AbstractIn 1985, at the Long Beach Memorial Medical Centre, a PUMA 200 robot from the company UNIMATE performed what is considered the first ever use of a robot in surgery, accurately guiding a needle to its intended destination in a stereotactic brain biopsy.1 According to Kwoh et al.,1 the reasons justifying the use of a robot in the operating room was its submillimeter accuracy and the precise execution of the plan defined by a surgeon in the preoperative process based on a tomographic image. And indeed, robots can reach precisions of hundredths of a millimetre, countering the small oscillations associated with an inevitable human tremor. Some years after this pioneering experience of applying a robot in the surgical context, in 1993 the Food and Drug Administration (FDA) approved the use of a robotic system in an endoscopic surgical procedure (the Automated Endoscopic System for Optimal Positioning of Computer Motion Inc [AESOP]).2 The combination of the information obtained through a medical image, the computer programmes designed to help with preoperative planning and the ability of the robots to faithfully replicate the plan, are the basis of systems such as ROBODOC3 initially commercialised by CUREXO and currently by Thinsurgical – CASPAR – Ortho MAQUET – and the MAKOplasty® Robotic Arm, whose purpose is to intervene in Total Knee and Total Hip Arthroplasties (TKA and THA). With the same precision that they have when carrying out tasks in a workshop, these robots perform the preparation of bone tissue operations for the correct settlement of the prosthesis. Certain long-term clinical studies carried out on behalf of CUREXO found that robotic TKA and THA interventions show “small but potentially important clinical improvements in patients”4; however, other studies have shown that they generally require an undesirable increase in surgery time. But it is not this ability to accurately replicate a pre-established plan that has given rise to the expansion surgical robotics is currently experiencing. On the contrary, its most widespread systems today fall into the category of telerobotics, which are robots that reproduce instructions coming from a human's movement, rather than having a preloaded programme that they replicate faithfully. In the 1950s, the context of nuclear radiation motivated military research into the development of devices that could be remotely manipulated, in order to work with radioactive substances without risk to the operator. R. Goertz, of the Argon National Laboratory (USA), developed for this purpose the so-called ‘telemanipulators’,5 devices capable of faithfully reproducing the movements that an operator located in an area close-by was making at that moment. The same principle is used in robots such as Intuitive Surgical's da Vinci,6 used today in minimally invasive surgery. In this case, the surgeon – from outside the operating room and through a console – manipulates certain instruments that give orders to the robot arms and instructs them on how to move the endoscopic system used in the intervention. Telesurgery robots improve the surgeon's abilities, and allow them to feel extremely immersed in the act through the use of a stereo endoscope camera that gives a high-quality, three-dimensional amplified image and a control system that increases accuracy, by filtering any possible tremors and translating the amplitude of the endoscopic instruments’ movements into a small fraction of the surgeon's actual movements. In addition, ergonomics are improved by locating the control console in a room outside the operating room, where the surgeon can enjoy a more comfortable posture and a less stressful environment. Despite the high cost of robots for minimally invasive surgery, these systems have been largely adopted and it is not unusual to find them in the surgical units of many healthcare systems. For example, there are currently 52 da Vinci robots in Spanish hospitals,7 in particular in the area of urology. But the participation of robotics in medicine is not only limited to image-guided or minimally invasive surgery. It is also present in radiosurgery, where, again, the advantage of precise positioning, together with the ability to receive and act out orders in real time, in this case from an X-ray capture system, means robots can offer significant help. The CynerKnife8 system, developed by Adler et al.,9 is currently commercialised by Accuray Incorporated. This robot is a similar shape and size to many of those found in automotive manufacturing lines, at the end of which lies the gamma-ray linear accelerator. There is also a stereoscopic X-ray system that provides information on patient's exact position at each moment. With this data, the robot can be continuously repositioned, and the radiation emitter's movements can run parallel to the patient's movements, or more specifically to their organs’ movements, thus maintaining an accurate position and orientation while addressing the tumour. Its implementation in Spain is still limited, and only two units are available in Madrid of the approximately 600 installed in the world. Sánchez's 2014 publication10 analyses the effectiveness and safety of this system. The robotic prostheses that replace arms, hands or legs, or the orthoses that help compensate certain dysfunctions, are all being intensively researched, and certain promising results are fully applicable. Prostheses have experienced significant advances in recent years, partly due to the social demand that has arisen as a result of armed conflicts. The achievements of the LUKE Arms, commercialised by Mobius Bionics,11 developed by DEKA Integrated Solutions Corp. with funding from the Defense Advanced Research Projects Agency, and approved by the FDA, are noteworthy. Its 10 independent movements are controlled from a variety of interface devices in order to better adapt to each individual user. Furthermore, the reinnervation work carried out by Kuiken et al.12 at the Regenstein Centre for Bionic Medicine in Chicago is also worth noting. After fitting a patient who has undergone an amputation with a motorised artificial arm, they give control of the new arm to the patient through restoring the nerves that originally ended in the muscles of the amputated arm, in the patient's chest. By doing this, the nerve signals originating from the mental intention to move the arm become contractions of the chest muscles, which are captured by myoelectric sensors and used to move the prosthesis. In rehabilitation, it is often necessary for the patient to repeat certain movements with a specific amplitude and strength. Robots can reproduce, in a planned and controlled manner, movements that the rehabilitation therapist would normally perform on the patient. Successful cases have been evidenced using the ATLAS system of Marsi Bionics13 or the CPWalker system.14 While the first consists of an exoskeleton that helps in the rehabilitation and mobility of children with neuromuscular diseases, cerebral palsy (CP) and others, the second is a robotic walker, designed to help post-surgical rehabilitation of children with CP. Other systems with an international market are those commercialised by Hocoma: the Lokomat system to rehabilitate walking or the Armeo system for upper limbs. Other needs, such as healthcare assistance, are also beginning to be resolved by robots, which can contribute to providing patients with motor limitations with autonomy in tasks such as cleaning or cooking. The Neater Eater Robotic15 systems and the SECOM Myspoom are examples of this. The purpose of robotic aid is also to improve cognitive or emotional levels. A typical example of this is the PARO robot,16 a furry, robotic seal with multiple sensors and actuators. Their interaction with certain groups has shown improvements in several markers related to those patients’ emotional well-being (hormone levels and specific tests).17 As the aforementioned examples have shown, and in addition to others that have not been cited but are operative (mobile robots for transport in hospitals, robots for hair implants, robotic endoscopic capsules, hospital disinfection robots, etc.), robotics has a remarkable scope of action within the health sector. They are a tool that enhances and expands health personnel's capacities and frees them from having to perform activities, leaving them time for tasks that carry greater responsibility. Current robotic technology has not yet been fully exploited and can be extended to provide additional medical assistance, such as haptic capacity (useful in telesurgery) or self-learning (useful in assistive robotics). These possibilities will be further enhanced by new advances in areas such as micro-robotics, the understanding of natural language, the development of ‘soft’ and hyper-redundant robots, or variable impedance actuators. In any case, the medical profession will in no case be replaced by robots, as evidenced by the study carried out by Frey and Osborne,18 whose synthetic results have been the source of many internet sites predicting the risk of computerisation of certain professions. For doctors, the probability is zero.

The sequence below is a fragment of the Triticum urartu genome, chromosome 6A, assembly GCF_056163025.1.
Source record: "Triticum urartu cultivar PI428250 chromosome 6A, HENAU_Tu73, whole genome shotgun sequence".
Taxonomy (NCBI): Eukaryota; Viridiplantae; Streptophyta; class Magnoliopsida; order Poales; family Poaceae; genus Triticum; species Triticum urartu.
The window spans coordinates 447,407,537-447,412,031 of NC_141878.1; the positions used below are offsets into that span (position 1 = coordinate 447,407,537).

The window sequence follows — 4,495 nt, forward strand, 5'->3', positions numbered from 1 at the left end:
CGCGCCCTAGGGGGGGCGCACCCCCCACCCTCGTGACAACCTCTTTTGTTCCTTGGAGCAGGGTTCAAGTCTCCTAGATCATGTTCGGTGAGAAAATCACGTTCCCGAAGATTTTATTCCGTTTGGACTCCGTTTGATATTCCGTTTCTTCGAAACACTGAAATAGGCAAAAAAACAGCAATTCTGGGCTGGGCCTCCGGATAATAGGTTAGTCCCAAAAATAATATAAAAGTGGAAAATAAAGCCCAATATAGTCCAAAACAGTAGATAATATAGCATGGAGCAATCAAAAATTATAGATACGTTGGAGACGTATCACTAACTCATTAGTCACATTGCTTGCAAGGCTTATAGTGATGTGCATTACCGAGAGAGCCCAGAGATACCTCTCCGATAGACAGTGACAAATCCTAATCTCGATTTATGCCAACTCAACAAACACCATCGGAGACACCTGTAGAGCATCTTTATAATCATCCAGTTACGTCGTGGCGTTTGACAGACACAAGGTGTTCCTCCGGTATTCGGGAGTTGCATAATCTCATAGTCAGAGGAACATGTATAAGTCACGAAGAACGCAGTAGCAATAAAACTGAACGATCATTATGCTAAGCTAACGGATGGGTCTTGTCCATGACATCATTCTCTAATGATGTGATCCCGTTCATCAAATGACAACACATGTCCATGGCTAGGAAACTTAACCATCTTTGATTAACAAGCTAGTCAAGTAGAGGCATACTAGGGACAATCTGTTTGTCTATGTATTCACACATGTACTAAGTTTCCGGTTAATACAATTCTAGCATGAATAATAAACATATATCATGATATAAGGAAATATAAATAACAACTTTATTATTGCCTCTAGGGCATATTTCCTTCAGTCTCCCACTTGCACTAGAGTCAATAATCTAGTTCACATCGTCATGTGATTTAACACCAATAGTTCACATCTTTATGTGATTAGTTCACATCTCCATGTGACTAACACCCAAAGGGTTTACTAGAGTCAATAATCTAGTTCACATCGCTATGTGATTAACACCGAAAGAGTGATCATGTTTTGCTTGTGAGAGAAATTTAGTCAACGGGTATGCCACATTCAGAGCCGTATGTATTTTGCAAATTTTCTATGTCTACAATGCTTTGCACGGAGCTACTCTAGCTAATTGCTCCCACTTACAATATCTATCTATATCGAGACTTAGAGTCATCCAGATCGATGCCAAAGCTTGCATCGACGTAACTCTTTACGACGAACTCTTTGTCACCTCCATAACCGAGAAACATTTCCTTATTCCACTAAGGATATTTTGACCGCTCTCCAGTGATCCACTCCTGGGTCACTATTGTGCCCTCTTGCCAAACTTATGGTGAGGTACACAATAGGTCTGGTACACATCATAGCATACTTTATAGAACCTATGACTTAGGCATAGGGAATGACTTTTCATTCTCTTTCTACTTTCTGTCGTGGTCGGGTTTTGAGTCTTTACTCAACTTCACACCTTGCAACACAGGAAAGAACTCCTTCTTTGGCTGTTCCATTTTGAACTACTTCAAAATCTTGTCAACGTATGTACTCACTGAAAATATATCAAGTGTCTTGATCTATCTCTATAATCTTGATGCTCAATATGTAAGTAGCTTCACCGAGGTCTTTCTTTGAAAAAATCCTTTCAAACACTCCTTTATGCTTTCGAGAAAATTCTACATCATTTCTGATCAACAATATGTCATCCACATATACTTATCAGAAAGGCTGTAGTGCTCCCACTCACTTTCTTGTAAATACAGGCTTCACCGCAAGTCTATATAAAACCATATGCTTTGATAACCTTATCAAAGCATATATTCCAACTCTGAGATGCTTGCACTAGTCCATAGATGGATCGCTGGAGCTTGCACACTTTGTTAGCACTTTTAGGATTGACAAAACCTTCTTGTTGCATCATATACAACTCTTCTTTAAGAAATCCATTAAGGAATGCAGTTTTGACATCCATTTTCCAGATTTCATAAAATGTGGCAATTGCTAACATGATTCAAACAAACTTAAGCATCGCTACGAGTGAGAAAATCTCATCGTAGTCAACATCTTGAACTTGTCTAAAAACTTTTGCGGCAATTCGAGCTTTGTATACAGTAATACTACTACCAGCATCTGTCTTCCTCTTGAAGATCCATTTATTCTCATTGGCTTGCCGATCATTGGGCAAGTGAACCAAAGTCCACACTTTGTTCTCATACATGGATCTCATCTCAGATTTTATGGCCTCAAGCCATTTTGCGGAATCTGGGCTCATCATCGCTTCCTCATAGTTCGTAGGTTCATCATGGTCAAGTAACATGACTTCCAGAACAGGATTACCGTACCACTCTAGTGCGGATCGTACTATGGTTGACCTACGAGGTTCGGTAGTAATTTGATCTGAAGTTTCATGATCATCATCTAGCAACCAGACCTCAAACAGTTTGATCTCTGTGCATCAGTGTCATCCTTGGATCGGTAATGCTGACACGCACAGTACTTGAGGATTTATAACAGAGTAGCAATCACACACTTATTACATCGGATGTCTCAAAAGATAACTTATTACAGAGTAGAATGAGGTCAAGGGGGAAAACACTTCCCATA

Publisher version (URL)http://dx.doi.org/10.1016/j.medcli.2019.02.001